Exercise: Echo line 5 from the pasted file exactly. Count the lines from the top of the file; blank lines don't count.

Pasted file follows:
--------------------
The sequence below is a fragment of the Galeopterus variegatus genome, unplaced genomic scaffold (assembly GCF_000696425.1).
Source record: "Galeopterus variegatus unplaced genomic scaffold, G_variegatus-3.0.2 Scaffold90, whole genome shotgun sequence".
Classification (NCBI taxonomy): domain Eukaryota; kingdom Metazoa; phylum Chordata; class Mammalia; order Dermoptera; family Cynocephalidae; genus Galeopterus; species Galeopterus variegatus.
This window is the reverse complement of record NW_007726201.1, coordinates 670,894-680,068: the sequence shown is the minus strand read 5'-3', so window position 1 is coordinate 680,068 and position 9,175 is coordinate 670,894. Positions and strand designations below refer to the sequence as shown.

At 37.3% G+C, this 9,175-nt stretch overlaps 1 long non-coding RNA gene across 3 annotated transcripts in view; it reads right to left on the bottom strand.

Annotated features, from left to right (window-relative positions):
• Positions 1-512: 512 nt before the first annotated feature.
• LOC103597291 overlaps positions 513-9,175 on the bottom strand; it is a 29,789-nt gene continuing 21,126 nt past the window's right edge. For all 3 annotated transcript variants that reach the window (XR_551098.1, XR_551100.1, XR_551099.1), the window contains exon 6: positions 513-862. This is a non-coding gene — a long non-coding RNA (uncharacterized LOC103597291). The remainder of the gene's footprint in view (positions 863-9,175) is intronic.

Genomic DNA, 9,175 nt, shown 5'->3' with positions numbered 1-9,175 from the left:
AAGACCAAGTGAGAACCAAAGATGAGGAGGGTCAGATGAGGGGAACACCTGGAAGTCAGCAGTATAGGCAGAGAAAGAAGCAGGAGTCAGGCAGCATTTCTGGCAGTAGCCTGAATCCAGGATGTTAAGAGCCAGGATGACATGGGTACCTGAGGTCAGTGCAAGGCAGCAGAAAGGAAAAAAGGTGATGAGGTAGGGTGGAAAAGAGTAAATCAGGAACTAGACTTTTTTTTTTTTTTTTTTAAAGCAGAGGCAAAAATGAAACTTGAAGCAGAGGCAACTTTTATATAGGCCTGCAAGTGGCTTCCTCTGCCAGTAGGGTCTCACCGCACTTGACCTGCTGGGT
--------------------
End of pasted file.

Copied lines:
At 37.3% G+C, this 9,175-nt stretch overlaps 1 long non-coding RNA gene across 3 annotated transcripts in view; it reads right to left on the bottom strand.